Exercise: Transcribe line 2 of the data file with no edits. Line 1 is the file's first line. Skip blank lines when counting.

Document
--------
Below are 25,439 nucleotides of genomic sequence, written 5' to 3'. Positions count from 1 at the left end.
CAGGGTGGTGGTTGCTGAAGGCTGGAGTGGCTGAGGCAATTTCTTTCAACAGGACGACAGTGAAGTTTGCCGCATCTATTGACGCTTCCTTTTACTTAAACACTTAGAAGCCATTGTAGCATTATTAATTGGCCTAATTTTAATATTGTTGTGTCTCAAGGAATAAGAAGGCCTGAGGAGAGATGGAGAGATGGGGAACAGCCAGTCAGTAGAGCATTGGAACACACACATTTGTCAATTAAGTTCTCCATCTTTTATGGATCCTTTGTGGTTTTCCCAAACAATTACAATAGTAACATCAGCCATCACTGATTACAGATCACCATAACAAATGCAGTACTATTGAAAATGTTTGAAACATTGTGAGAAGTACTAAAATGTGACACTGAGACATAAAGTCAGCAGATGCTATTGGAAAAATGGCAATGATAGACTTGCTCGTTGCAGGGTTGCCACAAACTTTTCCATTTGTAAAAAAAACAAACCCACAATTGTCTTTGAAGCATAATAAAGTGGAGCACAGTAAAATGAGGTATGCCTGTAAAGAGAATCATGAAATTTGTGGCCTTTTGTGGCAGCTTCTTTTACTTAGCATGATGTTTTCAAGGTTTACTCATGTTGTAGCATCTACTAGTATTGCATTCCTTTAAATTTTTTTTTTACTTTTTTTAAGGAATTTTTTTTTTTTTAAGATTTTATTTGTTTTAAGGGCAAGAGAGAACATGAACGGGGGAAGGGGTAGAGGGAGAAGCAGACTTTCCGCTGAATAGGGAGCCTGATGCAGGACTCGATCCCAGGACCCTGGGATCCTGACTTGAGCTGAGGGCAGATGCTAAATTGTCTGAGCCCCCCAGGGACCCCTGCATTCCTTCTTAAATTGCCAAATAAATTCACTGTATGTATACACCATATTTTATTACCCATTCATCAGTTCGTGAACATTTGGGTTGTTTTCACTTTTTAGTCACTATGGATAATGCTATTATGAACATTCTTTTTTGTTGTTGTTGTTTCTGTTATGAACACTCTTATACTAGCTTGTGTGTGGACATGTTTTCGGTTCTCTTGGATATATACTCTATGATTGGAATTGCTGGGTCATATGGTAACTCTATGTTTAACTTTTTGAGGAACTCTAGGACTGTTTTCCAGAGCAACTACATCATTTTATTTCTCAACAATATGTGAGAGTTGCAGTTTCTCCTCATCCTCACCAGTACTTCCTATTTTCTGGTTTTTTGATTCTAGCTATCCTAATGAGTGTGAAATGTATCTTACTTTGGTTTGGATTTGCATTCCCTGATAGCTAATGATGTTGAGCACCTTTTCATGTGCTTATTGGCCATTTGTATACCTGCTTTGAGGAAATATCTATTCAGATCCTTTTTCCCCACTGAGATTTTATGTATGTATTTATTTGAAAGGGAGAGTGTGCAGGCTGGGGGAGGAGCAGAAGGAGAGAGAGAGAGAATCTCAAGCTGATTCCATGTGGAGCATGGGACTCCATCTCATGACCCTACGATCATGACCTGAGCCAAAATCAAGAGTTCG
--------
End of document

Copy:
CAGGGTGGTGGTTGCTGAAGGCTGGAGTGGCTGAGGCAATTTCTTTCAACAGGACGACAGTGAAGTTTGCCGCATCTATTGACGCTTCCTTTTACTTAAACACTTAGAAGCCATTGTAGCATTATTAATTGGCCTAATTTTAATATTGTTGTGTCTCAAGGAATAAGAAGGCCTGAGGAGAGATGGAGAGATGGGGAACAGCCAGTCAGTAGAGCATTGGAACACACACATTTGTCAATTAAGTTCTCCATCTTTTATGGATCCTTTGTGGTTTTCCCAAACAATTACAATAGTAACATCAGCCATCACTGATTACAGATCACCATAACAAATGCAGTACTATTGAAAATGTTTGAAACATTGTGAGAAGTACTAAAATGTGACACTGAGACATAAAGTCAGCAGATGCTATTGGAAAAATGGCAATGATAGACTTGCTCGTTGCAGGGTTGCCACAAACTTTTCCATTTGTAAAAAAAACAAACCCACAATTGTCTTTGAAGCATAATAAAGTGGAGCACAGTAAAATGAGGTATGCCTGTAAAGAGAATCATGAAATTTGTGGCCTTTTGTGGCAGCTTCTTTTACTTAGCATGATGTTTTCAAGGTTTACTCATGTTGTAGCATCTACTAGTATTGCATTCCTTTAAATTTTTTTTTTACTTTTTTTAAGGAATTTTTTTTTTTTTAAGATTTTATTTGTTTTAAGGGCAAGAGAGAACATGAACGGGGGAAGGGGTAGAGGGAGAAGCAGACTTTCCGCTGAATAGGGAGCCTGATGCAGGACTCGATCCCAGGACCCTGGGATCCTGACTTGAGCTGAGGGCAGATGCTAAATTGTCTGAGCCCCCCAGGGACCCCTGCATTCCTTCTTAAATTGCCAAATAAATTCACTGTATGTATACACCATATTTTATTACCCATTCATCAGTTCGTGAACATTTGGGTTGTTTTCACTTTTTAGTCACTATGGATAATGCTATTATGAACATTCTTTTTTGTTGTTGTTGTTTCTGTTATGAACACTCTTATACTAGCTTGTGTGTGGACATGTTTTCGGTTCTCTTGGATATATACTCTATGATTGGAATTGCTGGGTCATATGGTAACTCTATGTTTAACTTTTTGAGGAACTCTAGGACTGTTTTCCAGAGCAACTACATCATTTTATTTCTCAACAATATGTGAGAGTTGCAGTTTCTCCTCATCCTCACCAGTACTTCCTATTTTCTGGTTTTTTGATTCTAGCTATCCTAATGAGTGTGAAATGTATCTTACTTTGGTTTGGATTTGCATTCCCTGATAGCTAATGATGTTGAGCACCTTTTCATGTGCTTATTGGCCATTTGTATACCTGCTTTGAGGAAATATCTATTCAGATCCTTTTTCCCCACTGAGATTTTATGTATGTATTTATTTGAAAGGGAGAGTGTGCAGGCTGGGGGAGGAGCAGAAGGAGAGAGAGAGAGAATCTCAAGCTGATTCCATGTGGAGCATGGGACTCCATCTCATGACCCTACGATCATGACCTGAGCCAAAATCAAGAGTTCG